Holmes rubbed his hands.
“This is certainly very novel,” said he.
“I thought it would please you. But I have not got to the end yet. Dr. Barnicot was due at his surgery at twelve o’clock, and you can imagine his amazement when, on arriving there, he found that the window had been opened in the night and that the broken pieces of his second bust were strewn all over the room. It had been smashed to atoms where it stood. In neither case were there any signs which could give us a clue as to the criminal or lunatic who had done the mischief. Now, Mr. Holmes, you have got the facts.”
“They are singular, not to say grotesque,” said Holmes. “May I ask whether the two busts smashed in Dr. Barnicot’s rooms were the exact duplicates of the one which was destroyed in Morse Hudson’s shop?”
“They were taken from the same mould.”
“Such a fact must tell against the theory that the man who breaks them is influenced by any general hatred of Napoleon. Considering how many hundreds of statues of the great Emperor must exist in London, it is too much to suppose such a coincidence as that a promiscuous iconoclast should chance to begin upon three specimens of the same bust.”
“Well, I thought as you do,” said Lestrade. “On the other hand, this Morse Hudson is the purveyor of busts in that part of London, and these three were the only ones which had been in his shop for years. So, although, as you say, there are many hundreds of statues in London, it is very probable that these three were the only ones in that district. Therefore, a local fanatic would begin with them. What do you think, Dr. Watson?”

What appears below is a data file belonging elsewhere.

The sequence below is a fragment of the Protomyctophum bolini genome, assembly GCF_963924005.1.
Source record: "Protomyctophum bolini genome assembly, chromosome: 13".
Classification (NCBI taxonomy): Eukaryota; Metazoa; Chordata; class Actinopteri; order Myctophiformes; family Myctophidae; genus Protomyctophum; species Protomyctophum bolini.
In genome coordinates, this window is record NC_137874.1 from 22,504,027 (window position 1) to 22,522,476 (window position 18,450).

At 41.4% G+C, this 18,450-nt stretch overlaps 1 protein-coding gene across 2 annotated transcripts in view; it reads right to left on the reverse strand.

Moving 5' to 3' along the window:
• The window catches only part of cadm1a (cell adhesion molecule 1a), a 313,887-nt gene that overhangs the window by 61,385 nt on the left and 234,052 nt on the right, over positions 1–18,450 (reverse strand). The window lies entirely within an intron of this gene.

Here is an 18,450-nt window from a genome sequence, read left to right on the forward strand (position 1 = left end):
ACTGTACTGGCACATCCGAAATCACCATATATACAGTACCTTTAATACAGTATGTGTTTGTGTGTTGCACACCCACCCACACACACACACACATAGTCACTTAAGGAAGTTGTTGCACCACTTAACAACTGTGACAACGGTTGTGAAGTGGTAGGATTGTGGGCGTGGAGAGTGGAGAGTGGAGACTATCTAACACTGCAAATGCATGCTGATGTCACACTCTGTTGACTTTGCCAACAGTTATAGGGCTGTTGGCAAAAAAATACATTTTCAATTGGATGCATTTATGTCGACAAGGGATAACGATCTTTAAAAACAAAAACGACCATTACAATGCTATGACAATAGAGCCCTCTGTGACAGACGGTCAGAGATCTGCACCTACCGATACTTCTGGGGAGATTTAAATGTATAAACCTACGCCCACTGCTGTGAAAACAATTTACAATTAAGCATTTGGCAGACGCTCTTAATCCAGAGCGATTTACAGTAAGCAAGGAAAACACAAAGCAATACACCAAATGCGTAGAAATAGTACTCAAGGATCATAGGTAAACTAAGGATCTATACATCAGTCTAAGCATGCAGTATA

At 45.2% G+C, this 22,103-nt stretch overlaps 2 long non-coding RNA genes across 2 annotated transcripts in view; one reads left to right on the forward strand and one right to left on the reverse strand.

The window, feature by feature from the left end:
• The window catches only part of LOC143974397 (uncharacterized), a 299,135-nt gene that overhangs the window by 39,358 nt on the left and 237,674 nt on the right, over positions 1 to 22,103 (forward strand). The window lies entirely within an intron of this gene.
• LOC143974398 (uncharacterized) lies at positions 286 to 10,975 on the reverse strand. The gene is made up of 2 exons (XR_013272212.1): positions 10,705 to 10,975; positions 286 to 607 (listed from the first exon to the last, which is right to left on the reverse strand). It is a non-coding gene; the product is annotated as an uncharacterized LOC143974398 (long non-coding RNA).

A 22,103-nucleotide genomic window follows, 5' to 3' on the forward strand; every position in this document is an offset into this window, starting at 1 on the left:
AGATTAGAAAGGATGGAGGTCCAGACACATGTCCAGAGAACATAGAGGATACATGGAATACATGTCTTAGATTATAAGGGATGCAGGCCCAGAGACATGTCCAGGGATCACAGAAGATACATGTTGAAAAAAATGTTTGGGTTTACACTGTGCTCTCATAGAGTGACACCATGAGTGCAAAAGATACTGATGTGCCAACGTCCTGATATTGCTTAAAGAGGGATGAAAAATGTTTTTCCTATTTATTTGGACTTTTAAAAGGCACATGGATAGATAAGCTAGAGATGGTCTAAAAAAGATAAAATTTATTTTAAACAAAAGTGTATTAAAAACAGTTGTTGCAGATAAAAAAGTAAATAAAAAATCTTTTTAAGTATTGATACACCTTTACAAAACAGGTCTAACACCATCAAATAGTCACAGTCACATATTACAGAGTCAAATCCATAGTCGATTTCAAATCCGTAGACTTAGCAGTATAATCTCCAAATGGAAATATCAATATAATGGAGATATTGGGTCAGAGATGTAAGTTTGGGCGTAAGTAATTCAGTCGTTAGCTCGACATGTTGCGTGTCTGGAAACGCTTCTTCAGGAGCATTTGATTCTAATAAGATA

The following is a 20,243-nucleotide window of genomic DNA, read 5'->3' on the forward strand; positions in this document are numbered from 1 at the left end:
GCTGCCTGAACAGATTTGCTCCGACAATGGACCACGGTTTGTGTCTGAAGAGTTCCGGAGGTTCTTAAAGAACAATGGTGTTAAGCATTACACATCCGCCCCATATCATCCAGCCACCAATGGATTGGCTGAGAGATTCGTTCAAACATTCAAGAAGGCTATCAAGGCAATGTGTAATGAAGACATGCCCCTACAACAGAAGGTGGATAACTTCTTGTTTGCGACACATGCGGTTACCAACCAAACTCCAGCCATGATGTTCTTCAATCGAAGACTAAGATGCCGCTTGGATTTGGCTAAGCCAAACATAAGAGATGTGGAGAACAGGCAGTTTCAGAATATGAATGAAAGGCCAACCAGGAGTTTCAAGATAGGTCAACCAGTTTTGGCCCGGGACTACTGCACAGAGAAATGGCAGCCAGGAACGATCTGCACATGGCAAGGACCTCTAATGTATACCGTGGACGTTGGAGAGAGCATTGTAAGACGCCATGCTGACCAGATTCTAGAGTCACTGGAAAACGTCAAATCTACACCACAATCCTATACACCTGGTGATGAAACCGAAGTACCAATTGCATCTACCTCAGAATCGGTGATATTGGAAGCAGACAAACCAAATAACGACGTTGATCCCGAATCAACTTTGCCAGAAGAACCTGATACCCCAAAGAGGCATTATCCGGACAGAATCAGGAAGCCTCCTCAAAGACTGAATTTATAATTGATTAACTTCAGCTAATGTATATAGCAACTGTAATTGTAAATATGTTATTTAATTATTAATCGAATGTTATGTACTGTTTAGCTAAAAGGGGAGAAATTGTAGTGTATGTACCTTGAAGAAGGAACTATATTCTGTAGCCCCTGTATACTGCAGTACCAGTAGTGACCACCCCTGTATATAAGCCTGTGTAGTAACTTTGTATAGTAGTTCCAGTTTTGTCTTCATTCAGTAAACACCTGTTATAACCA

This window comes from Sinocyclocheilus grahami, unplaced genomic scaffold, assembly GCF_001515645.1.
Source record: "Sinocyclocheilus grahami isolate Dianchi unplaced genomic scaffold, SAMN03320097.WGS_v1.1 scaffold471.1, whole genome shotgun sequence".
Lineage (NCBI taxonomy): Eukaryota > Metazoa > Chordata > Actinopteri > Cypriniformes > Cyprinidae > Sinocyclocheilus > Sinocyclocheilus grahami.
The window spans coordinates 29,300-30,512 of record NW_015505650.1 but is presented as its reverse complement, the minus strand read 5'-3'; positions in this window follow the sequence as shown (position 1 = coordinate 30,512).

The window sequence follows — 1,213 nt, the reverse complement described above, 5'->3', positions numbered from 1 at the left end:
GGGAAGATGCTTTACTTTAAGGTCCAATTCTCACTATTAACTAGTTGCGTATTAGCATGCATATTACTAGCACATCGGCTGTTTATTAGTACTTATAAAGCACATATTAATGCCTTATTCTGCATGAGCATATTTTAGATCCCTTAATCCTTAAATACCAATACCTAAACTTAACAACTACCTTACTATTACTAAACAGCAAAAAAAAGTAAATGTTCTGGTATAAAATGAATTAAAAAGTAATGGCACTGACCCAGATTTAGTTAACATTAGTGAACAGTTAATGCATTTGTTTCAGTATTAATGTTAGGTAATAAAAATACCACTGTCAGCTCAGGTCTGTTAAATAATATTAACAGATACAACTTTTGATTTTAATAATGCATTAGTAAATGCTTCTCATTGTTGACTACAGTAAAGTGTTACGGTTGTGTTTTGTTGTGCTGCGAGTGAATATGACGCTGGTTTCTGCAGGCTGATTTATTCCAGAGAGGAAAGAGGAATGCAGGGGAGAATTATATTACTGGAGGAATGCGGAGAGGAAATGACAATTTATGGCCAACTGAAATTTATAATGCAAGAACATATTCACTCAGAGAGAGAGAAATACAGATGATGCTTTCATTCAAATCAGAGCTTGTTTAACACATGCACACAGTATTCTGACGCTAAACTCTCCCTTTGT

“There are no limits to the possibilities of monomania,” I answered. “There is the condition which the modern French psychologists have called the ‘idee fixe,’ which may be trifling in character, and accompanied by complete sanity in every other way. A man who had read deeply about Napoleon, or who had possibly received some hereditary family injury through the great war, might conceivably form such an idee fixe and under its influence be capable of any fantastic outrage.”
“That won’t do, my dear Watson,” said Holmes, shaking his head, “for no amount of idee fixe would enable your interesting monomaniac to find out where these busts were situated.”
“Well, how do you explain it?”
“I don’t attempt to do so. I would only observe that there is a certain method in the gentleman’s eccentric proceedings. For example, in Dr. Barnicot’s hall, where a sound might arouse the family, the bust was taken outside before being broken, whereas in the surgery, where there was less danger of an alarm, it was smashed where it stood. The affair seems absurdly trifling, and yet I dare call nothing trivial when I reflect that some of my most classic cases have had the least promising commencement. You will remember, Watson, how the dreadful business of the Abernetty family was first brought to my notice by the depth which the parsley had sunk into the butter upon a hot day. I can’t afford, therefore, to smile at your three broken busts, Lestrade, and I shall be very much obliged to you if you will let me hear of any fresh development of so singular a chain of events.”
The development for which my friend had asked came in a quicker and an infinitely more tragic form than he could have imagined. I was still dressing in my bedroom next morning, when there was a tap at the door and Holmes entered, a telegram in his hand. He read it aloud: